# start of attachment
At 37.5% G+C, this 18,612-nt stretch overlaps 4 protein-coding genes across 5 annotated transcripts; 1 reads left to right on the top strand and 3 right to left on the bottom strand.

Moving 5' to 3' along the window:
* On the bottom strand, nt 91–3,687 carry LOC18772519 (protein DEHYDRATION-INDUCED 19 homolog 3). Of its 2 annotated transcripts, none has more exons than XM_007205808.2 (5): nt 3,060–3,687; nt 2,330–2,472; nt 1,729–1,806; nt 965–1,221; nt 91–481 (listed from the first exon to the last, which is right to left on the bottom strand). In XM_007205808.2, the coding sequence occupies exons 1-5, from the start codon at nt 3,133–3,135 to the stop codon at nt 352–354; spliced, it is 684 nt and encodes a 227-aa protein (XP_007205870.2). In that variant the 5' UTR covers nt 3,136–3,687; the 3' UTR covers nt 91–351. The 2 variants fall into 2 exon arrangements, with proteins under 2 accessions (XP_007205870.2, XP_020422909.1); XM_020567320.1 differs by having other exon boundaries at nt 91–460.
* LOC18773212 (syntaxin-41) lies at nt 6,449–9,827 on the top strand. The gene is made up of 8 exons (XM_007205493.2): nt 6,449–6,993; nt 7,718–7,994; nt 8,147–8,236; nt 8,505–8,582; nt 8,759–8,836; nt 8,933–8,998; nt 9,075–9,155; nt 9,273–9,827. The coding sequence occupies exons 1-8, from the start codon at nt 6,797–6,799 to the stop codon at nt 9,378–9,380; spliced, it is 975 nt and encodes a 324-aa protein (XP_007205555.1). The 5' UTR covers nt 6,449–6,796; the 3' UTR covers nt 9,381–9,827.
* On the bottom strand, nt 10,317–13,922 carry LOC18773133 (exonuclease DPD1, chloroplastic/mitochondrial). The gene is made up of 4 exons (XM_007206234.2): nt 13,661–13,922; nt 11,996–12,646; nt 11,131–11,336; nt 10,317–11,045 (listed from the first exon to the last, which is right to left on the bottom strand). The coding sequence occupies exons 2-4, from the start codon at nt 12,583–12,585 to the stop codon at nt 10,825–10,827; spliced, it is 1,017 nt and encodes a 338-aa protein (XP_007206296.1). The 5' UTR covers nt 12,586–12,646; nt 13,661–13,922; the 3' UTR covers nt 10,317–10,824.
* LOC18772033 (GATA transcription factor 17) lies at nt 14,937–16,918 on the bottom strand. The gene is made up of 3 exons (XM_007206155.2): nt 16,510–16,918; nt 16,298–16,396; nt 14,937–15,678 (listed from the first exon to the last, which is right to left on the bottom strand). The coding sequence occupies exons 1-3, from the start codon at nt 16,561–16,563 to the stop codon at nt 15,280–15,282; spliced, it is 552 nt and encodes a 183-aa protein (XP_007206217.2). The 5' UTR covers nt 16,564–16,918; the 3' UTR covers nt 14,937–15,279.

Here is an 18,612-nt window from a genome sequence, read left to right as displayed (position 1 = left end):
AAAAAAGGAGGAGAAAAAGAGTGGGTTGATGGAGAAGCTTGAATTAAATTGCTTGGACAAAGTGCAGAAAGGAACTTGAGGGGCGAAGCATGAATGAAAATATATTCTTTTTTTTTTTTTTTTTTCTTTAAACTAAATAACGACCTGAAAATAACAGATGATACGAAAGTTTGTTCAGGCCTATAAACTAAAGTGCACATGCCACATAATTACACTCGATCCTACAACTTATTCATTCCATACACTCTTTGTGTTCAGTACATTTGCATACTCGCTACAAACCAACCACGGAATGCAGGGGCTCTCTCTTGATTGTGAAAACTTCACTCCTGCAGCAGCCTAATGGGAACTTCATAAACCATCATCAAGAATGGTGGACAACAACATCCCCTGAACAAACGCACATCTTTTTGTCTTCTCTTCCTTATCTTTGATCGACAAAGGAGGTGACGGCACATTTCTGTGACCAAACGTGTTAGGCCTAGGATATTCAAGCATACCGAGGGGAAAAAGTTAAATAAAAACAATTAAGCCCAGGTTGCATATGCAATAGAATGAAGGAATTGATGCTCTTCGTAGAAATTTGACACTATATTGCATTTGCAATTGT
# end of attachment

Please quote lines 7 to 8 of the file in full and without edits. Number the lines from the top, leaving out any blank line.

Here is an 18,612-nt window from a genome sequence, read left to right as displayed (position 1 = left end):
AAAAAAGGAGGAGAAAAAGAGTGGGTTGATGGAGAAGCTTGAATTAAATTGCTTGGACAAAGTGCAGAAAGGAACTTGAGGGGCGAAGCATGAATGAAAATATATTCTTTTTTTTTTTTTTTTTTCTTTAAACTAAATAACGACCTGAAAATAACAGATGATACGAAAGTTTGTTCAGGCCTATAAACTAAAGTGCACATGCCACATAATTACACTCGATCCTACAACTTATTCATTCCATACACTCTTTGTGTTCAGTACATTTGCATACTCGCTACAAACCAACCACGGAATGCAGGGGCTCTCTCTTGATTGTGAAAACTTCACTCCTGCAGCAGCCTAATGGGAACTTCATAAACCATCATCAAGAATGGTGGACAACAACATCCCCTGAACAAACGCACATCTTTTTGTCTTCTCTTCCTTATCTTTGATCGACAAAGGAGGTGACGGCACATTTCTGTGACCAAACGTGTTAGGCCTAGGATATTCAAGCATACCGAGGGGAAAAAGTTAAATAAAAACAATTAAGCCCAGGTTGCATATGCAATAGAATGAAGGAATTGATGCTCTTCGTAGAAATTTGACACTATATTGCATTTGCAATTGT